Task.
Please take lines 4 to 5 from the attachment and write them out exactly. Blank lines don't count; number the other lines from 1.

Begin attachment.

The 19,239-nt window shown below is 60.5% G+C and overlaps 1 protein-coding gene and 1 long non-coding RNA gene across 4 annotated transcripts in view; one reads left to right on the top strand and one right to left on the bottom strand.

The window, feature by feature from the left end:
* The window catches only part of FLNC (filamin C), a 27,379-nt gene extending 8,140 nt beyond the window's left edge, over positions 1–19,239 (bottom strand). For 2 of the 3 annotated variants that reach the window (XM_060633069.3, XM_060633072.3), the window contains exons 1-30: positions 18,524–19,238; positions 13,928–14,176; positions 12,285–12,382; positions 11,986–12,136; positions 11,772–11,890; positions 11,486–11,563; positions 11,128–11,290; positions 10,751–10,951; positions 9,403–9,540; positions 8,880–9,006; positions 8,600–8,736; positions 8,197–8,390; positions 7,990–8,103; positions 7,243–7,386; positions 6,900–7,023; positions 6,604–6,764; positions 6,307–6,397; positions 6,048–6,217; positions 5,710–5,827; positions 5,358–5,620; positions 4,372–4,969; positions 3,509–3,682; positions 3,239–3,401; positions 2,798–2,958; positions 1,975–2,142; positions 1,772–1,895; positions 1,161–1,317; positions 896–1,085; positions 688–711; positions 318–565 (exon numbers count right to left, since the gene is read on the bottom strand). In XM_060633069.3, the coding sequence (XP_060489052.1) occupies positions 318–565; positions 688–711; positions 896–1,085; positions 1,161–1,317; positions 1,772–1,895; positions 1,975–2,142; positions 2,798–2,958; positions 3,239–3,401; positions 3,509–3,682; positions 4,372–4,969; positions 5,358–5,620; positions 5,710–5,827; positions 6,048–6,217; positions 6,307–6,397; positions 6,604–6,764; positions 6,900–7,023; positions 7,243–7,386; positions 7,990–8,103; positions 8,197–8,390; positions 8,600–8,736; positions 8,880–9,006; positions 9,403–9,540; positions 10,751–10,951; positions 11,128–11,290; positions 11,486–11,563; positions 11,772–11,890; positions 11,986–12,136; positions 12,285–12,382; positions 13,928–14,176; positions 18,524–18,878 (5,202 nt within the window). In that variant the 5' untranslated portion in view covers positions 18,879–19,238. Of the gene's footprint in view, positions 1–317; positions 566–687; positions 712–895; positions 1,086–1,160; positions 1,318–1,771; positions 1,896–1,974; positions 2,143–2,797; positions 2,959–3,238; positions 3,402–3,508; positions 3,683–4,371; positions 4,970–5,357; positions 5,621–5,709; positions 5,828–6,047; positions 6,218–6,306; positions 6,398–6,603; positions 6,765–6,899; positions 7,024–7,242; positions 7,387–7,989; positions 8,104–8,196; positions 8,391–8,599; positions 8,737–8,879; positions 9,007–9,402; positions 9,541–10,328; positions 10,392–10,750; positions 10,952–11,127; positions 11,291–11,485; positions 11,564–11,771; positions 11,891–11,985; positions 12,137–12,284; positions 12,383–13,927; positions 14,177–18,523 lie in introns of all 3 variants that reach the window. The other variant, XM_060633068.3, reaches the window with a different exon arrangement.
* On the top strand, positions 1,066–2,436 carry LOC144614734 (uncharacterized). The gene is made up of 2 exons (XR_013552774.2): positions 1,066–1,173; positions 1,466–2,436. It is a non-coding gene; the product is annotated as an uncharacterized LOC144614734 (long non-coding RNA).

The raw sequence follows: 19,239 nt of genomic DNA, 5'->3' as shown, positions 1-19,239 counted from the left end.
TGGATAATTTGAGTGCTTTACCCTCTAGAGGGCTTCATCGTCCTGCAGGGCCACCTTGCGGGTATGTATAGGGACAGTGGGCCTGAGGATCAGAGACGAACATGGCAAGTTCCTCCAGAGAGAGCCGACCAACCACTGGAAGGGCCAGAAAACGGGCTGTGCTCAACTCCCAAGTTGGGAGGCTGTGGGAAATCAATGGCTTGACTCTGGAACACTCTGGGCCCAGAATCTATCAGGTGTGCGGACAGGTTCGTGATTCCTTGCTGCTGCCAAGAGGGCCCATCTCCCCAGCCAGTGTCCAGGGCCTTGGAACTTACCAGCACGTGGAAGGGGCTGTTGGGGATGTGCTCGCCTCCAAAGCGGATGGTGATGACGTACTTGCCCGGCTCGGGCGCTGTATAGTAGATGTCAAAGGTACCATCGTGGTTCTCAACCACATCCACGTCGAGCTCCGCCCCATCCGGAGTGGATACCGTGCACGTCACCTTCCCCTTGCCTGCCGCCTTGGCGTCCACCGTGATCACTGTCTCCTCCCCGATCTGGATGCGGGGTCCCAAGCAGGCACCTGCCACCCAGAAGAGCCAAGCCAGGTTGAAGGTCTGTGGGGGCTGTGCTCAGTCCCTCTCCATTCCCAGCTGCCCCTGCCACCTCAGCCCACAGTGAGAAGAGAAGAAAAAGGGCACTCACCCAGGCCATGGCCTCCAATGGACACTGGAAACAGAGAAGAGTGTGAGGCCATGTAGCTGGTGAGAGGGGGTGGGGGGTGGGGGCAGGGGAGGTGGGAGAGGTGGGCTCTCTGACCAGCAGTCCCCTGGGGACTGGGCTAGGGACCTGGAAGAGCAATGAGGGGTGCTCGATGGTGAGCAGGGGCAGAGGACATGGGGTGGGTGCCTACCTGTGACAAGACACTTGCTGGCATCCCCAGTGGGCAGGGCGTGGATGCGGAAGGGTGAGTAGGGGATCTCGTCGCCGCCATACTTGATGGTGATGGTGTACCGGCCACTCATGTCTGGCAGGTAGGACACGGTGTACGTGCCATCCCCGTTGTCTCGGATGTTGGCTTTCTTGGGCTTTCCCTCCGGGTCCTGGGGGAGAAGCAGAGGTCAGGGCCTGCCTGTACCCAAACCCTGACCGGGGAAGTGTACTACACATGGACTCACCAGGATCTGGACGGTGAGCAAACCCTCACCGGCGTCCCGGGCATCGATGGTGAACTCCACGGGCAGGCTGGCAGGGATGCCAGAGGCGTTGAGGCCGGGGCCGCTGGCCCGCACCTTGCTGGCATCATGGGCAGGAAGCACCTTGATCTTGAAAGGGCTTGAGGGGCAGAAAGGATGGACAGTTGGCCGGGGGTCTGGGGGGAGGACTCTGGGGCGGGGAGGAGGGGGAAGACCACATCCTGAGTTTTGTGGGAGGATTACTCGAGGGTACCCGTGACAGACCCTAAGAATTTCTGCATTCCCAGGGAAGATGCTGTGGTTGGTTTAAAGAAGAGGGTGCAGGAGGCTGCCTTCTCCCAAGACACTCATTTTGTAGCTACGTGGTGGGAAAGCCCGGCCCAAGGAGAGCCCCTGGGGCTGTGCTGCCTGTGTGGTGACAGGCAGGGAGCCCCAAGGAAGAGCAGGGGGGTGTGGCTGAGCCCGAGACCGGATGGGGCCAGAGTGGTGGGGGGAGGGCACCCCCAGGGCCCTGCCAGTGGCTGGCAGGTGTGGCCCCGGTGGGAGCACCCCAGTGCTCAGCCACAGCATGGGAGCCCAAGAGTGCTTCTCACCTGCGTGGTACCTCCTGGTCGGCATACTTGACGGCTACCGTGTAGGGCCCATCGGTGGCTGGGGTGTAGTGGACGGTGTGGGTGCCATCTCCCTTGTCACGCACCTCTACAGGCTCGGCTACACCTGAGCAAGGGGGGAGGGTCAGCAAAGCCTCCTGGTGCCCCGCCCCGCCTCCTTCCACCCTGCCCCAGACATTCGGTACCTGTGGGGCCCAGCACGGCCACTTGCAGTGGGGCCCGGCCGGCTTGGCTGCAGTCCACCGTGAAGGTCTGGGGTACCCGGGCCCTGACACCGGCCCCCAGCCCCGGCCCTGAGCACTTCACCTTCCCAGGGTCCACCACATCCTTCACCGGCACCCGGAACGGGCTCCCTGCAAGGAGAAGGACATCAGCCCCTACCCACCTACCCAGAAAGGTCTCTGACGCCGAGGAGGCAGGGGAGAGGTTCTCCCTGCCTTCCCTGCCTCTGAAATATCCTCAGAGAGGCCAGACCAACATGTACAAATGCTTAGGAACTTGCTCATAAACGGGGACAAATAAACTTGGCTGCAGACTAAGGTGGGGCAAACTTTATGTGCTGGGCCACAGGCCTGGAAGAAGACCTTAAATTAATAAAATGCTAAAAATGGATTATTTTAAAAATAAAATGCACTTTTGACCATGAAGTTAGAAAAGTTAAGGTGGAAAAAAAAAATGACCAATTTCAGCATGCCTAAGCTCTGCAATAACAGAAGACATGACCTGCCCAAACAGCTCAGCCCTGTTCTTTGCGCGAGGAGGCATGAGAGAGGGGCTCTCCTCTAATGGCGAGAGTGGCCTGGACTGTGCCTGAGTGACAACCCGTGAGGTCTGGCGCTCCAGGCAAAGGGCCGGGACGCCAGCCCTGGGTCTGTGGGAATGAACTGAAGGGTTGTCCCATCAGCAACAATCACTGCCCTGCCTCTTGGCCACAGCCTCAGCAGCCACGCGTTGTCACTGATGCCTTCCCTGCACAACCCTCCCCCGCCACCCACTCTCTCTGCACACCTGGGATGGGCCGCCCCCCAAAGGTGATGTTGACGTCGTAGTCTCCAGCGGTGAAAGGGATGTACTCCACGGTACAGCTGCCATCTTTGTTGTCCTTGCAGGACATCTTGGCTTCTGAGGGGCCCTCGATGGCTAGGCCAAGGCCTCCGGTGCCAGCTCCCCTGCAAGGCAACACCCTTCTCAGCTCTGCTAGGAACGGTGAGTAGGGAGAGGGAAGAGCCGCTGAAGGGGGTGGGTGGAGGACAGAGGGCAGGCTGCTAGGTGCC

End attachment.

* On the top strand, positions 1,066–2,436 carry LOC144614734 (uncharacterized). The gene is made up of 2 exons (XR_013552774.2): positions 1,066–1,173; positions 1,466–2,436. It is a non-coding gene; the product is annotated as an uncharacterized LOC144614734 (long non-coding RNA).

The raw sequence follows: 19,239 nt of genomic DNA, 5'->3' as shown, positions 1-19,239 counted from the left end.